Pregnancy in a tigress lasts about 100 days; childbirth takes place in a tiger den. 2-4 kids are born at a time, in rare cases, there may be 6. Baby tigers are born blind and only a week later they begin to see. At first, small tigers feed on their mother’s milk.
At this time, they grow very quickly. The mother tigress leaves her den for the first time with her children in 2 months after birth. Upon reaching one and a half years, the cubs turn into quite adult and large tigers. Usually, many young tigers live next to their mother before 3-5 years old.
Who is Stronger: a Lion or a Tiger?
For some reason, many are interested in this question. It is not possible to give an exact answer to it since there are very few recorded and documented fights between lions and tigers, which does not allow us to justifiably talk about the superiority of this or that animal. Yet it is possible to compare a lion and a tiger by some external parameters:
- The tiger wins in the weight category. Although it is not much, the tiger still heavier than a lion. (This applies to large species of tigers; small species here will lose to the “king of animals”).
- According to the force of compression of the jaws during a bite, both the tiger and the lion are approximately the same.
- The principle of hunting and killing a prey among lions and tigers is also the same.
- Tigers and lions differ in lifestyle, if lions still prefer to live in prides – small families, then tigers choose a solitary lifestyle, like solitary hunting (lions often hunt collectively). Although tigers sometimes form small families, which could also be called prides, only in such prides they are much less likely to gather than lions.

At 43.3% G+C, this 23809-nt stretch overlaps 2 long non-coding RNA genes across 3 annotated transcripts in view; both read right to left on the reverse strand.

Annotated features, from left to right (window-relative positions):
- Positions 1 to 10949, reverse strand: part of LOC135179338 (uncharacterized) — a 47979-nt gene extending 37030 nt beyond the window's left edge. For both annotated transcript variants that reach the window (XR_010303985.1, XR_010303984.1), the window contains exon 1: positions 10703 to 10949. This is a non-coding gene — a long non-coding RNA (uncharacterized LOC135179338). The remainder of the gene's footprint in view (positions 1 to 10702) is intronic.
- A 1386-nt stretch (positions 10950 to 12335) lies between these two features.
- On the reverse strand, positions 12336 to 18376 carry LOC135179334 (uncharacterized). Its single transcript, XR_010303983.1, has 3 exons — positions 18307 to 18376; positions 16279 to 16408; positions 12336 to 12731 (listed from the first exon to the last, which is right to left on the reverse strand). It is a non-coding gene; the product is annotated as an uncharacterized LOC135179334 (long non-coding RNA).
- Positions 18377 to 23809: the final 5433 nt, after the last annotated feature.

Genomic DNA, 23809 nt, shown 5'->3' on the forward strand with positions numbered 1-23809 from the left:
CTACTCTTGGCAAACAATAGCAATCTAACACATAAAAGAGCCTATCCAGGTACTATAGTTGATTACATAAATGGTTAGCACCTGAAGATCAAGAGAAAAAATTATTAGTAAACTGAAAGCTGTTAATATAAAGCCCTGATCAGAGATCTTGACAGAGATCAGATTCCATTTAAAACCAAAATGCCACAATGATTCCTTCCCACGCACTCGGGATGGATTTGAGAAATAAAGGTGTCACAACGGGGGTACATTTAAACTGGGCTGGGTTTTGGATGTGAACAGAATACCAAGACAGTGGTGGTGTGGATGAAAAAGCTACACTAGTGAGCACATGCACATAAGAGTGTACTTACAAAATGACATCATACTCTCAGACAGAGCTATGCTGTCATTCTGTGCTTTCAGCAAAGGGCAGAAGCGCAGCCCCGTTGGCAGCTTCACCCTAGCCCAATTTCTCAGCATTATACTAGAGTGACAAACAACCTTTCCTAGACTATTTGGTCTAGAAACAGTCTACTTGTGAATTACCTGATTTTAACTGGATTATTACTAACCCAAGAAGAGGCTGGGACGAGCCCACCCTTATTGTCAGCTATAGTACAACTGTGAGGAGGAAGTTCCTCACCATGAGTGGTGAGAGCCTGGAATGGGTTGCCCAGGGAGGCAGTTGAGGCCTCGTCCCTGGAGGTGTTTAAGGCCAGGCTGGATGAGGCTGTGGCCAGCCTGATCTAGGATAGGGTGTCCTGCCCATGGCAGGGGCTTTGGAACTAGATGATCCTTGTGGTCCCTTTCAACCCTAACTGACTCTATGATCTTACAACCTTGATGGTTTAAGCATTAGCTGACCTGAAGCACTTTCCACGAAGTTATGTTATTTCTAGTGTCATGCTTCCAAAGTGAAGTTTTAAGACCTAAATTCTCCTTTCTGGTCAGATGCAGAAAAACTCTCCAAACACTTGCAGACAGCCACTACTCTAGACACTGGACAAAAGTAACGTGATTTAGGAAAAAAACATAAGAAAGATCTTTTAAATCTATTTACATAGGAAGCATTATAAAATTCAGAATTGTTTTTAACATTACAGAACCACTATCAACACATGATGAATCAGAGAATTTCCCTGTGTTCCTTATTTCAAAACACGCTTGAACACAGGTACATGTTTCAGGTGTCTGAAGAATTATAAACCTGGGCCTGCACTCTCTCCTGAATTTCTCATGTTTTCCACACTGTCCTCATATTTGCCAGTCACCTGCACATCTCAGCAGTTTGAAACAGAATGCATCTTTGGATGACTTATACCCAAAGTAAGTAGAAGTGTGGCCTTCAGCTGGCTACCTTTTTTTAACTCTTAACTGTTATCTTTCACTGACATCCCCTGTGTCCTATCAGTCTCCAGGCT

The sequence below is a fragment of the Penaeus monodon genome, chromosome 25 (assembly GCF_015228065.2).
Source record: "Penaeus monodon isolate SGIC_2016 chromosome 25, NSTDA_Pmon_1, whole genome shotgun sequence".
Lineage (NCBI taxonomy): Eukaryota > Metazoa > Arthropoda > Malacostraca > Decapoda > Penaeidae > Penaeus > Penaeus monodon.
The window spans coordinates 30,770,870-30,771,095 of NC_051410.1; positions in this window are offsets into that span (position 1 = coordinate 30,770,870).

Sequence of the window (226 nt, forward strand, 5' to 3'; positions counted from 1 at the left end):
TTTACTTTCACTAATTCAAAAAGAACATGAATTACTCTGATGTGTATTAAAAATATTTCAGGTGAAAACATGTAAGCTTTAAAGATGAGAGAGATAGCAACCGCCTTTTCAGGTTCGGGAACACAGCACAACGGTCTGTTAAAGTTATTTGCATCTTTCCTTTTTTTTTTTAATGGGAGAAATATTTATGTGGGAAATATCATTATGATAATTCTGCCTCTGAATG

- According to endurance, it is also impossible to say who is stronger – tigers and lions run very quickly, they can cover significant distances.
In any case, both the tiger and the lion are strong, powerful, and of course very dangerous predators, including dangerous ones for humans.
- Since ancient times, the tiger is the hero of numerous tales, myths, and legends. For example, one legend tells us about the saber-toothed tiger, as the progenitor of all predators on Earth.
- Unlike other representatives of the cat family, tigers are not afraid of water and love to swim in it, especially in hot weather.
References and Further Reading
- Goodrich, J.; Lynam, A.; Miquelle, D.; Wibisono, H.; Kawanishi, K.; Pattanavibool, A.; Htun, S.; Tempa, T.; Karki, J.; Jhala, Y. & Karanth, U. (2015). “Panthera tigris”. IUCN Red List of Threatened Species. IUCN. 2015: e.T15955A50659951.
- Linnaeus, C. (1758). “Felis tigris”. Caroli Linn?i Systema natur? per regna tria natur?, secundum classes, ordines, genera, species, cum characteribus, differentiis, synonymis, locis (in Latin). Tomus I (decima, reformata ed.). Holmiae: Laurentius Salvius. p. 41.
- Dinerstein, E.; Loucks, C.; Wikramanayake, E.; Ginsberg, J.; Sanderson, E.; Seidensticker, J.; Forrest, J.; Bryja, G.; Heydlauff, A. (2007). “The Fate of Wild Tigers” (PDF). BioScience. 57 (6): 508–514. doi:10.1641/B570608.
- Liddell, H. G. & Scott, R. (1940). “??????”. A Greek-English Lexicon, revised and augmented. Oxford: Clarendon Press.
- Harper, D. (2001–2011). “Tiger”. Online Etymology Dictionary. Etymonline.com. Retrieved 6 April 2014.
Author: Pavlo Chaika, Editor-in-Chief of the journal Poznavayka